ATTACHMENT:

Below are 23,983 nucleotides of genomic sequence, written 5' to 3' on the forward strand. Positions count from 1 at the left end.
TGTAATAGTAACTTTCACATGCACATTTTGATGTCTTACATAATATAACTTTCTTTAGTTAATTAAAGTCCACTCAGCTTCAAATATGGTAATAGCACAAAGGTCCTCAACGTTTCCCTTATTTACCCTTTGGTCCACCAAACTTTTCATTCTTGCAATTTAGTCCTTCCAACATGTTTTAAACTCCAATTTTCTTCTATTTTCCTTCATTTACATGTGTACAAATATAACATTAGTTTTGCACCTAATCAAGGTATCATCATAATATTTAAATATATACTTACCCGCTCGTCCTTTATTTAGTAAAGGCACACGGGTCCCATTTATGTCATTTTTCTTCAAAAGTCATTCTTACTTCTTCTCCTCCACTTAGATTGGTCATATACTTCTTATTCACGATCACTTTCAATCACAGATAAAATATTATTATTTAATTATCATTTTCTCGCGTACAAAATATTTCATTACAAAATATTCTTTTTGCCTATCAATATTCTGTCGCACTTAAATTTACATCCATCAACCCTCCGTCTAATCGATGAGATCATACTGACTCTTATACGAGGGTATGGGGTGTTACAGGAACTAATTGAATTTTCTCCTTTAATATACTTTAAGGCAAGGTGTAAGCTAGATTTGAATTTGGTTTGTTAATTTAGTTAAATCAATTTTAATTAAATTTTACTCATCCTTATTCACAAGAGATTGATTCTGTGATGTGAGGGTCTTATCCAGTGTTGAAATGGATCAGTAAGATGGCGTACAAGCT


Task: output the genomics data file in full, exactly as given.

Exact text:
Below are 23,983 nucleotides of genomic sequence, written 5' to 3' on the forward strand. Positions count from 1 at the left end.
TGTAATAGTAACTTTCACATGCACATTTTGATGTCTTACATAATATAACTTTCTTTAGTTAATTAAAGTCCACTCAGCTTCAAATATGGTAATAGCACAAAGGTCCTCAACGTTTCCCTTATTTACCCTTTGGTCCACCAAACTTTTCATTCTTGCAATTTAGTCCTTCCAACATGTTTTAAACTCCAATTTTCTTCTATTTTCCTTCATTTACATGTGTACAAATATAACATTAGTTTTGCACCTAATCAAGGTATCATCATAATATTTAAATATATACTTACCCGCTCGTCCTTTATTTAGTAAAGGCACACGGGTCCCATTTATGTCATTTTTCTTCAAAAGTCATTCTTACTTCTTCTCCTCCACTTAGATTGGTCATATACTTCTTATTCACGATCACTTTCAATCACAGATAAAATATTATTATTTAATTATCATTTTCTCGCGTACAAAATATTTCATTACAAAATATTCTTTTTGCCTATCAATATTCTGTCGCACTTAAATTTACATCCATCAACCCTCCGTCTAATCGATGAGATCATACTGACTCTTATACGAGGGTATGGGGTGTTACAGGAACTAATTGAATTTTCTCCTTTAATATACTTTAAGGCAAGGTGTAAGCTAGATTTGAATTTGGTTTGTTAATTTAGTTAAATCAATTTTAATTAAATTTTACTCATCCTTATTCACAAGAGATTGATTCTGTGATGTGAGGGTCTTATCCAGTGTTGAAATGGATCAGTAAGATGGCGTACAAGCT